Working in partnership with local organizations and educational institutions, the NetHope Academy Internship Program connects young, computer-literate, near and recent University or technical college graduates with opportunities to gain professional job skills and experience through internships at local NGOs and corporations. In addition to technical and soft skills training, interns receive daily mentoring, ongoing evaluation, job placement assistance, and outplacement support.
Building local capacity is a foundational principle of NetHope field programs. Working with local implementing partners is key to the NetHope Academy Internship Program operating model. In some locations, we were very hands-on and in others, the local implementing partner did not need as much support given their deep experience and relationships with the local ecosystem. A NetHope representative went on the initial fact-finding and implementing partner recruiting trips in each geography and conducted the detailed follow-up work to ensure the partnership was forged and was successful. Our local implementing partners included:
Local Implementing Partners – includes in-country Program Directors, Leadership, and Support Staff who run the day-to-day aspects of the program, from recruitment to training to placement to M&E
NetHope Academy Internship Program Manager – manages the overall program and partnerships, facilitates the onboarding of new partners and countries, trains in-country team, works with in-country government, employers and technology partners to build local program, coordinates partnerships with tech partners, manages internal NetHope Academy Internship Program team, manages donor communications/reporting
NetHope Senior Leadership – provides program oversight, participates in initial visits to secure implementing partners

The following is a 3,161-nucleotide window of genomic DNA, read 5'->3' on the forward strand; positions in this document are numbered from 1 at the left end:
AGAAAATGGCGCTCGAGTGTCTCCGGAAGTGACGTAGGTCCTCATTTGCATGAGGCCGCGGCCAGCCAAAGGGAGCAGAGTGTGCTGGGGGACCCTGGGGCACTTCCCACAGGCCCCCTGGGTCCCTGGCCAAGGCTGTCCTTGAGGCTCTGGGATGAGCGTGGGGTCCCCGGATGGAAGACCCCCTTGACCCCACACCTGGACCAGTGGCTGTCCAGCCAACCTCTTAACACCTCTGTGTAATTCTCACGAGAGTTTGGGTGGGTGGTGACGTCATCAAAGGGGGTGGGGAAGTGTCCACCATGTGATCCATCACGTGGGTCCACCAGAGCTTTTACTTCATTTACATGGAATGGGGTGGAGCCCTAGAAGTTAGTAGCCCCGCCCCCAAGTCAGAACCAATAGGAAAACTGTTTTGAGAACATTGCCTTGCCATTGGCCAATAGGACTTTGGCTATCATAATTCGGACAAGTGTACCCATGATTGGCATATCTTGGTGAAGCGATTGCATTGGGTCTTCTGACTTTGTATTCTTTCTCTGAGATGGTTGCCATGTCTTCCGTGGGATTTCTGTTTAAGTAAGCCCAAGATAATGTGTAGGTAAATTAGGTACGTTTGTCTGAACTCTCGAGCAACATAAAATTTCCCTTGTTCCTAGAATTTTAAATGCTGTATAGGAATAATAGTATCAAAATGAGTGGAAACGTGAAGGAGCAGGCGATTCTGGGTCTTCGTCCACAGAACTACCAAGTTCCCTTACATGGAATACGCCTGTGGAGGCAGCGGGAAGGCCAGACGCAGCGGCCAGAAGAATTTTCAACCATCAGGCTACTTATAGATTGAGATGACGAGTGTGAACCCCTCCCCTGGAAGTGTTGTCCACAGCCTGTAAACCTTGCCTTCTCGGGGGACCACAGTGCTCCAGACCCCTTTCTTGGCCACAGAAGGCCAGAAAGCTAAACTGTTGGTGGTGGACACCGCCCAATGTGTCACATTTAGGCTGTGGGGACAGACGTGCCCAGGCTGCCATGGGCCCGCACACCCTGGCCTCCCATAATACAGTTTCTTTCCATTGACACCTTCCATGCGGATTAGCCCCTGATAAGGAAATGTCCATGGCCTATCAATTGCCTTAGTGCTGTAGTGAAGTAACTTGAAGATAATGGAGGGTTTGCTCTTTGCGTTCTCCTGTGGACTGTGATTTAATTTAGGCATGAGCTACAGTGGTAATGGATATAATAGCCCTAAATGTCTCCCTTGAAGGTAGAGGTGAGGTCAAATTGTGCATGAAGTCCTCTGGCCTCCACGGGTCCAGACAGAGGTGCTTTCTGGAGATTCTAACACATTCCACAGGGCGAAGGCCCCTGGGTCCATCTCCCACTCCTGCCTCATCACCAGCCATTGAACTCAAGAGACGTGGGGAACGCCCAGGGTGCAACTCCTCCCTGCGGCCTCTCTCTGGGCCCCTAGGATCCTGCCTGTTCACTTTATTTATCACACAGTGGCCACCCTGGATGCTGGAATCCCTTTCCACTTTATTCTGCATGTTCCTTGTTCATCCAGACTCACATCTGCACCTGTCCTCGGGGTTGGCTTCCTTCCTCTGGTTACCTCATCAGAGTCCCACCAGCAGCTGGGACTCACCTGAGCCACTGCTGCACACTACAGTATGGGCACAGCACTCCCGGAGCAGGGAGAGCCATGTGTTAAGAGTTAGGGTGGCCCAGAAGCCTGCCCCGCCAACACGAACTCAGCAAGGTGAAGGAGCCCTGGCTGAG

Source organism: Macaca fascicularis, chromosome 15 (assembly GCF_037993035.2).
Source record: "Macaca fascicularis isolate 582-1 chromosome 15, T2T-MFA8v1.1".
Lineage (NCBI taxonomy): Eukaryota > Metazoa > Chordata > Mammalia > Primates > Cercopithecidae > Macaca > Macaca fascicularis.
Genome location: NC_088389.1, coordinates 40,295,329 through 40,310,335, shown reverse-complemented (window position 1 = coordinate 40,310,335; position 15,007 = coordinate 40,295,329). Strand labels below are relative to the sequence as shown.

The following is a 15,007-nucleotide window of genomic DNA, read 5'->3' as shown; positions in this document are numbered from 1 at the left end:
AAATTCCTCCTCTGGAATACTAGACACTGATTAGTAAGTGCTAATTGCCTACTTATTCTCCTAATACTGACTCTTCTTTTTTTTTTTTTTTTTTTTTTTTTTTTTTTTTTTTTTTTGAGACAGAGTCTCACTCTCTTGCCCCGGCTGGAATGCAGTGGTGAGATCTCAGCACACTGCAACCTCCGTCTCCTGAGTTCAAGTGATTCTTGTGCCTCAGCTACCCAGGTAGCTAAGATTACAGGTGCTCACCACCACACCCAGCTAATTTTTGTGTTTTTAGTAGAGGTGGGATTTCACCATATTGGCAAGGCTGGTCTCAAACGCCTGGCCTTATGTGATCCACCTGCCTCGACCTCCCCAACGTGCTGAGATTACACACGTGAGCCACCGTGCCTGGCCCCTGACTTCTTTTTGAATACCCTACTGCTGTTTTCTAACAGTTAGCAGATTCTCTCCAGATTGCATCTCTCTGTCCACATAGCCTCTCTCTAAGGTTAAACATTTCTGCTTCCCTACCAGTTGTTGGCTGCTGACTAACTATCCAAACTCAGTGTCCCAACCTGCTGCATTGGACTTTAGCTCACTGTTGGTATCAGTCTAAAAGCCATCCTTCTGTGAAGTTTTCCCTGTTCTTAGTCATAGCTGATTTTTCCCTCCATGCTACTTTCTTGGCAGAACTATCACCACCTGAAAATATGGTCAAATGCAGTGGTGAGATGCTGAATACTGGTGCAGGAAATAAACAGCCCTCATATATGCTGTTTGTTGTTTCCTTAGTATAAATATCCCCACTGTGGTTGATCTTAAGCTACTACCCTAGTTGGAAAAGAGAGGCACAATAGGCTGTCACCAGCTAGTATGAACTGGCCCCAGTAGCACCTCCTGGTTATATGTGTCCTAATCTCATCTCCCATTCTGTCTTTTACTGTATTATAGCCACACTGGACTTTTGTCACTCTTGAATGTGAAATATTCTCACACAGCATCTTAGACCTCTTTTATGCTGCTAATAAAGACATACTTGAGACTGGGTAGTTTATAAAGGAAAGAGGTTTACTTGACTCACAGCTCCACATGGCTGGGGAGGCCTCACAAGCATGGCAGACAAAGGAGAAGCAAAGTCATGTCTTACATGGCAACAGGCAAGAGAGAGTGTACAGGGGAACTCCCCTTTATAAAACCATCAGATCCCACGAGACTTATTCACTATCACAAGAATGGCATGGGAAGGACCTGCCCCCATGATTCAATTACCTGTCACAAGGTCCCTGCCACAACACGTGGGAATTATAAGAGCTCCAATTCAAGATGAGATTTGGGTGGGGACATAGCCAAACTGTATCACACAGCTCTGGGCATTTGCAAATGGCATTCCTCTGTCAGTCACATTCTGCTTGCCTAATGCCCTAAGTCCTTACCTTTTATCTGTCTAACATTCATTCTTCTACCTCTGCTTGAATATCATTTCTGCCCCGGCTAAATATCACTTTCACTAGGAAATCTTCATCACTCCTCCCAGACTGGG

Trainers – locally based experts are responsible for technical and soft skills training sessions
Mentors at Host Employer Organizations – advise interns throughout the internship period; every young employee (and intern) needs a “coach” in the organization who will take an active interest in their professional development
Accenture Development Partnerships Team – used during inception and initial scale of program to Africa
Please reference the detailed timelines and project plans in the “NetHope Academy Internship Program Playbook.” Note: phases and milestones varied slightly for each country; and thanks to experience and a fully developed suite of assets ready for use, NetHope has been able to accelerate the launch speed for the NetHope Academy Internship Program. For example, launching the most recent program in Liberia, only took about 4-5 months as compared to one year in earlier launches.
The process is faster when NetHope is working with an institution that already has similar programs and/or relationships with employers in place. It can take several weeks/months longer if this is not the case or if the implementing partner is encumbered by a full workload with other programs, has gaps in staff, or confronts other competing priorities.
High-level, generic timeline shows one program/country example that is representative.
A sample budget for a program with an established local implementing partner might look something like this estimate:
Personnel (staff, trainers, etc.) – Global Program Management 10 percent and In-Country Program Management and Training 40 percent
Travel – 5 percent
Program admin – 15 percent
Educational materials – LMS licenses, course content, certification exam vouchers – 30 percent
Key measurements for the success of the NetHope Academy Internship Program were tied to actual outcomes, including:
A comprehensive, detailed list of lessons learned can be found in “The NetHope Academy Internship Program Playbook” in the Supplemental Documents section.
Key critical success factors include:
NetHope is positioned to run various iterations of the NetHope Academy Internship Program based on our existing assets and partner relationships. Given the changing landscape, our focus in recent years has been in locations where our NGO partners need IT resources to respond to emergencies (i.e., the West Africa Ebola crisis). The Academy continues to sustain operations in Rwanda, Haiti, and India, whereas partnerships in Kenya, Egypt, and South Africa have ramped down due to various reasons. Correspondingly, our program and educational content is evolving with the market.